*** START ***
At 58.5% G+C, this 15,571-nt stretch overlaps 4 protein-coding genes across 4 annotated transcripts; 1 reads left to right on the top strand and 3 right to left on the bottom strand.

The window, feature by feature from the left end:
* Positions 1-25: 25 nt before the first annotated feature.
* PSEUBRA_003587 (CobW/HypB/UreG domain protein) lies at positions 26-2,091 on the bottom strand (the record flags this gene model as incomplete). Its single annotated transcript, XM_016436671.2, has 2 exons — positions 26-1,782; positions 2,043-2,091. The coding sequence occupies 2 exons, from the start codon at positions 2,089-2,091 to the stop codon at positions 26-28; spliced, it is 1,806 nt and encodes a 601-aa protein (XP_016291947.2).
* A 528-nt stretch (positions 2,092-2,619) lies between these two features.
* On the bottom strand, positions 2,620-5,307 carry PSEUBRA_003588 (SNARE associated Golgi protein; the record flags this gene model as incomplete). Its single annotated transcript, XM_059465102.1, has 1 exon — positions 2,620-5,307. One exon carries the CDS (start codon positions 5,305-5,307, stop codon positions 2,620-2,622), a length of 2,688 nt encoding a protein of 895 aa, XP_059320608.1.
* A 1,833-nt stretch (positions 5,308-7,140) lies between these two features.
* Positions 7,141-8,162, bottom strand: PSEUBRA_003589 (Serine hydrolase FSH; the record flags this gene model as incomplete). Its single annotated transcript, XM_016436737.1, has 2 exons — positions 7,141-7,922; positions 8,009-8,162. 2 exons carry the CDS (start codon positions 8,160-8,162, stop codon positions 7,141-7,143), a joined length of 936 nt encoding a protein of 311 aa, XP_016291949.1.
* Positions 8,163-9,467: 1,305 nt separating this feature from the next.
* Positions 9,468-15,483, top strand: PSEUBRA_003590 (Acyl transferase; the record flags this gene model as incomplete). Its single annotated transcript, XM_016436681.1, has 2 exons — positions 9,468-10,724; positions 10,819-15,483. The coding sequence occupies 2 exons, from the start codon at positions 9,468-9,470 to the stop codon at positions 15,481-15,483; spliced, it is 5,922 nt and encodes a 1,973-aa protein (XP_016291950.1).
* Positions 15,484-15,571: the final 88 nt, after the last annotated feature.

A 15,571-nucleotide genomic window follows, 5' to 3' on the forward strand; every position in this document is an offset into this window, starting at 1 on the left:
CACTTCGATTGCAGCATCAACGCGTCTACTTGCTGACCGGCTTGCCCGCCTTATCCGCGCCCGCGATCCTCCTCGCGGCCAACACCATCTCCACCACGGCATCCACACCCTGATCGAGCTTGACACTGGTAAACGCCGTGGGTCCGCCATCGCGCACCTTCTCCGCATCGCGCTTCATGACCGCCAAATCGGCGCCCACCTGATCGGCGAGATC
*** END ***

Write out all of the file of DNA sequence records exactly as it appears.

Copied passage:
At 58.5% G+C, this 15,571-nt stretch overlaps 4 protein-coding genes across 4 annotated transcripts; 1 reads left to right on the top strand and 3 right to left on the bottom strand.

The window, feature by feature from the left end:
* Positions 1-25: 25 nt before the first annotated feature.
* PSEUBRA_003587 (CobW/HypB/UreG domain protein) lies at positions 26-2,091 on the bottom strand (the record flags this gene model as incomplete). Its single annotated transcript, XM_016436671.2, has 2 exons — positions 26-1,782; positions 2,043-2,091. The coding sequence occupies 2 exons, from the start codon at positions 2,089-2,091 to the stop codon at positions 26-28; spliced, it is 1,806 nt and encodes a 601-aa protein (XP_016291947.2).
* A 528-nt stretch (positions 2,092-2,619) lies between these two features.
* On the bottom strand, positions 2,620-5,307 carry PSEUBRA_003588 (SNARE associated Golgi protein; the record flags this gene model as incomplete). Its single annotated transcript, XM_059465102.1, has 1 exon — positions 2,620-5,307. One exon carries the CDS (start codon positions 5,305-5,307, stop codon positions 2,620-2,622), a length of 2,688 nt encoding a protein of 895 aa, XP_059320608.1.
* A 1,833-nt stretch (positions 5,308-7,140) lies between these two features.
* Positions 7,141-8,162, bottom strand: PSEUBRA_003589 (Serine hydrolase FSH; the record flags this gene model as incomplete). Its single annotated transcript, XM_016436737.1, has 2 exons — positions 7,141-7,922; positions 8,009-8,162. 2 exons carry the CDS (start codon positions 8,160-8,162, stop codon positions 7,141-7,143), a joined length of 936 nt encoding a protein of 311 aa, XP_016291949.1.
* Positions 8,163-9,467: 1,305 nt separating this feature from the next.
* Positions 9,468-15,483, top strand: PSEUBRA_003590 (Acyl transferase; the record flags this gene model as incomplete). Its single annotated transcript, XM_016436681.1, has 2 exons — positions 9,468-10,724; positions 10,819-15,483. The coding sequence occupies 2 exons, from the start codon at positions 9,468-9,470 to the stop codon at positions 15,481-15,483; spliced, it is 5,922 nt and encodes a 1,973-aa protein (XP_016291950.1).
* Positions 15,484-15,571: the final 88 nt, after the last annotated feature.

A 15,571-nucleotide genomic window follows, 5' to 3' on the forward strand; every position in this document is an offset into this window, starting at 1 on the left:
CACTTCGATTGCAGCATCAACGCGTCTACTTGCTGACCGGCTTGCCCGCCTTATCCGCGCCCGCGATCCTCCTCGCGGCCAACACCATCTCCACCACGGCATCCACACCCTGATCGAGCTTGACACTGGTAAACGCCGTGGGTCCGCCATCGCGCACCTTCTCCGCATCGCGCTTCATGACCGCCAAATCGGCGCCCACCTGATCGGCGAGATC